Mage Knight Apocalypse Hands-On - Story, Combat, Characters
Mage Knight Apocalypse is a hack-and-slash action role-playing game set in the colorful Mage Knight universe.
The action role-playing formula is one that's heavily influenced by Blizzard's classic Diablo, and it's one that remains highly popular to this day. After all, being able to run around a fantasy world as you slay hundreds of monsters and amass pile after pile of treasures can make for a pretty addictive experience. Mage Knight Apocalypse is the upcoming hack-and-slash action role-playing game from Namco Bandai Games America and developer Interserv, and it's set in the colorful world of the Mage Knight collectible miniatures game produced by WizKids Games. With the game due out later this month, we got our hands on the latest preview version to see how the hacking and slashing are turning out.
Since the game is set in the Mage Knight universe, it's closely tied with the existing storyline, though you won't need to have played Mage Knight to understand what's going on. In the wake of the dwarven Black Power Rebellion, sinister plots are unleashed throughout the world, and your character is drawn into the struggle. One attraction that we weren't quite prepared for was just how story driven the game is. You can play as one of five characters, and these aren't blank character classes that serve as avatars in the game. Instead, each character has a rich story and a different reason why they've taken up arms in the world. The game will start out differently depending on which character you play as, and the characters that you don't choose will eventually join your party as non-player characters that help you along the way.
Each character lends itself to a particular play style thanks to the skill trees associated to that character. For instance, the vampire skill trees are necromancy, assassin, and vampiric, so the vampire can summon zombies, stalk opponents, charm enemies, and more. The dragonmage can cast earth, fire, and storm magic, making him a potent magical damage dealer. The paladin is a good frontline holy warrior who can heal and resurrect allies or call lightning from the sky. The Amazon huntress can draw upon the bear's, jaguar's, and eagle's spirit for special powers. And the dwarves can use explosives and firearms.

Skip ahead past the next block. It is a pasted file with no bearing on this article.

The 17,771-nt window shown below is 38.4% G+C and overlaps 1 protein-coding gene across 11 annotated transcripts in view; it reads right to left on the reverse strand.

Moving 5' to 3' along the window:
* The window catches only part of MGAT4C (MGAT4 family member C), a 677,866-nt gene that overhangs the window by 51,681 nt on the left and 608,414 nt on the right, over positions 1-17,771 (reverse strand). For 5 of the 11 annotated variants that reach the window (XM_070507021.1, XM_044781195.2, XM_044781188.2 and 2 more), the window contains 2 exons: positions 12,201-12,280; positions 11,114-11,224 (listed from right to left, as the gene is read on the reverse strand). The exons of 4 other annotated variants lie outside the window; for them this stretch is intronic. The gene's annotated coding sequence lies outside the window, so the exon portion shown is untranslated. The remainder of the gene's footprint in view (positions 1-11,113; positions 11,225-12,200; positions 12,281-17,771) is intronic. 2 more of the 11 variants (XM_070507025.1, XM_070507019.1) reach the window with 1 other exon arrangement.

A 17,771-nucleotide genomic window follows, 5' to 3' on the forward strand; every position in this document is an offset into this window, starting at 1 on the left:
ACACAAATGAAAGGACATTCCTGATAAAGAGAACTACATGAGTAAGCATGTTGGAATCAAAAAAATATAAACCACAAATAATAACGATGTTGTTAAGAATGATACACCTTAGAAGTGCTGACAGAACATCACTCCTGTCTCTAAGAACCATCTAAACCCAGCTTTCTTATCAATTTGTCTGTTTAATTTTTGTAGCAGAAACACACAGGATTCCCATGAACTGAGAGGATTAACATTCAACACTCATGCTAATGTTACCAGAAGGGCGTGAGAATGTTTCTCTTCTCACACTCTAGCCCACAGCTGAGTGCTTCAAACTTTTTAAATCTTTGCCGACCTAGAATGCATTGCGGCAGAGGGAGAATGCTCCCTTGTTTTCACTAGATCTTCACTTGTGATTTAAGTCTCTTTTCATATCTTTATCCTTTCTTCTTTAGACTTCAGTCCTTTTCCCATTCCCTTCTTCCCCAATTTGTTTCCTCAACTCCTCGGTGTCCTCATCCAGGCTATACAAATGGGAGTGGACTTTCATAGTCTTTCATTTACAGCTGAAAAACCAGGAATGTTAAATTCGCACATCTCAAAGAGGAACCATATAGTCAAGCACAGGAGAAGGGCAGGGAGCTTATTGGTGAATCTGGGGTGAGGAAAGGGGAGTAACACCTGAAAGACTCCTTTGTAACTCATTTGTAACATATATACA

Mage Knight's character creation seems somewhat limited for a role-playing game, but you might expect that due to the game's story-driven nature. Though you can't adjust the name or gender of each character, you can tinker with their appearance a bit, adjusting facial and hair features. Further customization can be done through the various items, weapons, and armor. After that, you're dropped into the world, and the hacking and slashing can begin.
We battled through the game's opening levels, encountering dozens of orcs, mechanical golems, and even stranger fantasy creatures, such as humanoid boars. Combat is as simple as repeatedly clicking on a target to strike. You can map both mouse buttons to different types of attacks, so the left one might be a melee attack, while the right one is a magical attack or a special ability. For instance, playing as the vampire, we used the left mouse button to attack with her sword and the right mouse button to use her blood-drain abilities, which sap the life out of an opponent and restore some of the vampire's health bar.
One of the interesting aspects of Apocalypse is that there are no traditional experience levels in the game. In other words, every time you kill an opponent, you don't get experience points that go toward raising your character level. Instead, skills and abilities are improved through use, similar to the Dungeon Siege games. The more you swing your sword, the stronger your character will get; or, the more you use a special ability, the higher in level it becomes.
Still, there appears to be plenty that you can do throughout the game to keep you busy. As you'd expect, there's an incredible amount of loot that you can collect, so you'll always be looking out for a better piece of armor or a stronger magical ring. Armor and weapons have sockets, which let you customize them with different powers. There's a crafting element, as well, as you can collect ingredients to create different types of potions.
The version that we played still had some quirks, mainly dealing with the interface. For instance, manipulating your inventory can require you to open up your backpack and your character screen, which is a cumbersome process. Or, seeing your character's stats requires you to slide open a tab on the character screen. Considering that you'll probably want to access all these screens quite a bit, this should be an easier process. Hopefully, this is one of the last things to get tweaked before the game ships.
We were surprised by the amount of humor in the game, as we encountered numerous guffaw moments, particularly during the many cutscenes in the game. There's a considerable amount of voice-over work to give life to the characters, and the dialogue and delivery at times feels like you're watching a cartoon rather than playing a game. Indeed, the game's colorful art style lends itself a bit toward that of a cartoon, and it seems to be in theme with the rest of the Mage Knight universe. Namco Bandai Games and Interserv should be putting the final touches on Apocalypse now, and the game should ship later this month.
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